More Than Half of Data is Dark
May 1, 2019
Survey Finds New Skill Sets and AI to Be the Future; Organizations Not Turning Massive Data Opportunity into Meaningful Business Outcomes
Research shows organizations are ignoring potentially valuable data and don’t have the resources they need to take advantage of it. The research reveals that although business executives recognize the value of using all of their data, more than half (55 percent) of an organization’s total data is “dark data,” meaning they either don’t know it exists or don’t know how to find, prepare, analyze or use it.
The State of Dark Data Report, built using research conducted by TRUE Global Intelligence and directed by Splunk, surveyed more than 1,300 global business managers and IT leaders about how their organizations collect, manage and use data. In an era where data is connecting devices, systems and people at unprecedented growth rates, the results show that while data is top of mind, action is often far behind.
“Data is hard to work with because it’s growing at an alarming rate and is hard to structure and organize. So, it’s easy for organizations to feel helpless in this chaotic landscape,” says Tim Tully, chief technology officer, Splunk. “I was pleased to see the opportunity people around the world attach to dark data, even though fewer than a third of those surveyed say they have the skills to turn data into action. This presents a tremendous opportunity for motivated leaders, professionals and employers to learn new skills and reach a new level of results. Splunk can help those organizations feel empowered to take control of identifying and using dark data.”
Respondents are Slow to Seize Career and Leadership Opportunities
While respondents understand the value of dark data, they admit they don’t have the tools, expertise or staff to take advantage of it. Plus, the majority of senior leaders say they are close enough to retirement that they aren’t motivated to become data-literate. Data is the future of work, but only a small percentage of professionals seem to be taking it seriously. Respondents agree there is no single answer, though the top solutions having potential included training more employees in data science and analytics, increasing funding for data wrangling, and deploying software to enable less technical employees to analyze the data for themselves.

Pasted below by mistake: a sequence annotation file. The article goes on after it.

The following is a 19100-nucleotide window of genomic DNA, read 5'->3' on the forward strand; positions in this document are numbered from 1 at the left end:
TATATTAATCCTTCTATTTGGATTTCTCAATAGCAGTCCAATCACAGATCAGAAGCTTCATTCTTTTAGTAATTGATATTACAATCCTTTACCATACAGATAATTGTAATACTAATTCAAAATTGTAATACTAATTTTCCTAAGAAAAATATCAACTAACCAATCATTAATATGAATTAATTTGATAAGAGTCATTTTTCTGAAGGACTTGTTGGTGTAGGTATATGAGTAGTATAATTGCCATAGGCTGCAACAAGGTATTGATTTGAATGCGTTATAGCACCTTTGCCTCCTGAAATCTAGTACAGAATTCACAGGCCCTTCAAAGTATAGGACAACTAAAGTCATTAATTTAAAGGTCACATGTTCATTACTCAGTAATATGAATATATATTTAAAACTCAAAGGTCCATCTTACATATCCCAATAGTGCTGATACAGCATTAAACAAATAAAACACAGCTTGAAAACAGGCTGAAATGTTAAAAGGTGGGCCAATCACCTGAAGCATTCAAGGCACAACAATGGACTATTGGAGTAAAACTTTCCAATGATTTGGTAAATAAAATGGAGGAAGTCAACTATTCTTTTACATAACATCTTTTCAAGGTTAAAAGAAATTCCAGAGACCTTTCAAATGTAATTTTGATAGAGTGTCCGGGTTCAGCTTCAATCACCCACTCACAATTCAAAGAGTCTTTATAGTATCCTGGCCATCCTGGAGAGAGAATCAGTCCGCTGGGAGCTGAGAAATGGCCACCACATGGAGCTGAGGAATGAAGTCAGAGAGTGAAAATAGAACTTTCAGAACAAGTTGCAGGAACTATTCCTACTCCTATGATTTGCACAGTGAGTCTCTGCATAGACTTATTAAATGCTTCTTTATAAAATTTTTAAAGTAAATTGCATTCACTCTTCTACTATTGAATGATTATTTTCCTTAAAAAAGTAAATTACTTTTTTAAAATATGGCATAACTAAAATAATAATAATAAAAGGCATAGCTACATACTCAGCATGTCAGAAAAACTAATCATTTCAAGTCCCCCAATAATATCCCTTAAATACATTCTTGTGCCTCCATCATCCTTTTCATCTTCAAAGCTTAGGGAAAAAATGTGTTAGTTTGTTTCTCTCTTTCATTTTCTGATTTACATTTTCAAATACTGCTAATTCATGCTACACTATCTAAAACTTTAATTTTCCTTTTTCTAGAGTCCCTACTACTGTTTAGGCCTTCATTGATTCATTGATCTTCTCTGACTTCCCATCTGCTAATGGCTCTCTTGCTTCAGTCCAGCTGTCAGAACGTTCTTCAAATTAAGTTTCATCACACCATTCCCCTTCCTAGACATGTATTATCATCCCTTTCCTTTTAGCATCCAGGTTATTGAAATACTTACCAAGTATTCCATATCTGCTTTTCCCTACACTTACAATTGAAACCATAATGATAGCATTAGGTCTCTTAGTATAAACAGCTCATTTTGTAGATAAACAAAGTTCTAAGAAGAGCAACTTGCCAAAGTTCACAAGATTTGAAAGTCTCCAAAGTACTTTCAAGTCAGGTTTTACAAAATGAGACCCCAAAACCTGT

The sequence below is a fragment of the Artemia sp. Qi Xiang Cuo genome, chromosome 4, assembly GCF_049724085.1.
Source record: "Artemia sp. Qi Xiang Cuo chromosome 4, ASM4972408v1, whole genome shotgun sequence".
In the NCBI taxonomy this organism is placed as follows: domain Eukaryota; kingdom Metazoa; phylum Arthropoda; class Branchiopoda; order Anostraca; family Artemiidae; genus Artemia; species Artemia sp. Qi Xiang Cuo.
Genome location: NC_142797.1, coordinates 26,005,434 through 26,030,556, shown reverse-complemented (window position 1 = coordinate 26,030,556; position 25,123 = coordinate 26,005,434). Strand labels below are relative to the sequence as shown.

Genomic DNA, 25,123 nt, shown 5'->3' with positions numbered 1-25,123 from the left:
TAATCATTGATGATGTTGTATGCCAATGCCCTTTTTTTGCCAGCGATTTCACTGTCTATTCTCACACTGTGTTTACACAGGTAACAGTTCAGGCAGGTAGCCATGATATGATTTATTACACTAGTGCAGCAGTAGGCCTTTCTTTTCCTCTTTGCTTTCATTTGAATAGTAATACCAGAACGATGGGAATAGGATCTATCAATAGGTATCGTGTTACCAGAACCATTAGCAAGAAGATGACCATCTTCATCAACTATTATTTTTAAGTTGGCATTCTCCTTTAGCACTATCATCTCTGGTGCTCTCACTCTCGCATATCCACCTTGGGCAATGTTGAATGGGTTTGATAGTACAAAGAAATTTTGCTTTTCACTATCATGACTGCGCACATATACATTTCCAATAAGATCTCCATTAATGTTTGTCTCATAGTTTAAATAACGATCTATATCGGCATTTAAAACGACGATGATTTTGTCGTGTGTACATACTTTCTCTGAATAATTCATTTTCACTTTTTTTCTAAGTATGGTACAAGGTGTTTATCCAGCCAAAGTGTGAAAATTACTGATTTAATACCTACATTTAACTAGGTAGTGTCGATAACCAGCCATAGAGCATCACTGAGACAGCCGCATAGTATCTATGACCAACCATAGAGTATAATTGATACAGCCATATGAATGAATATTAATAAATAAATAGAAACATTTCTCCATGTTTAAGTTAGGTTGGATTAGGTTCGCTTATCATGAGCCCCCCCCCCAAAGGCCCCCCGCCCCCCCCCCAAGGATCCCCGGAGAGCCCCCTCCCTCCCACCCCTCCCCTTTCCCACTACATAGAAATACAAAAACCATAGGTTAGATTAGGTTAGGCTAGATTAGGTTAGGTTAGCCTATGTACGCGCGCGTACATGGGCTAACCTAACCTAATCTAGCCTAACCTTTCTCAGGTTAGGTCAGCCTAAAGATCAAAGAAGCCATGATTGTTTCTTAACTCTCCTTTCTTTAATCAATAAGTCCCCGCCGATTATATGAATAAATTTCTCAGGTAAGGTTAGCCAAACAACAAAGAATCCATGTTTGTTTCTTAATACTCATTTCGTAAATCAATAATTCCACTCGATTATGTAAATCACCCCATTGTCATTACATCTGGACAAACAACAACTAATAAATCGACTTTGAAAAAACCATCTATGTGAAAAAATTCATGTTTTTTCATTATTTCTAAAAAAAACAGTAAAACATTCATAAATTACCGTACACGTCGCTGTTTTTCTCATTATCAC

AI is Believed to Be The Next Frontier for Data-Savvy Organizations
Globally, respondents believe AI will generally augment opportunities, rather than replace people. While the survey revealed that few organizations are using AI right now, a majority see its vast potential. For example, in a series of use cases including operational efficiency, strategic decision making, HR and customer experience, only 10 to 15 percent say their organizations are deploying AI for these use cases while roughly two-thirds see the potential value.
Regional Differences Fuel Range of Opinions: China Furthest Ahead in Understanding the Potential of Dark Data
The research also discovered some distinct differences in attitude and opinion between the seven countries polled. For example, French, German and Japanese respondents seem less concerned about the value of data skills to their careers, with affirmative answers roughly 25 percent lower on average, than their counterparts in other countries. Respondents in China overwhelmingly voice the most enthusiasm and confidence in AI but their current adoption is only slightly higher than the global average. (20 to 16 percent)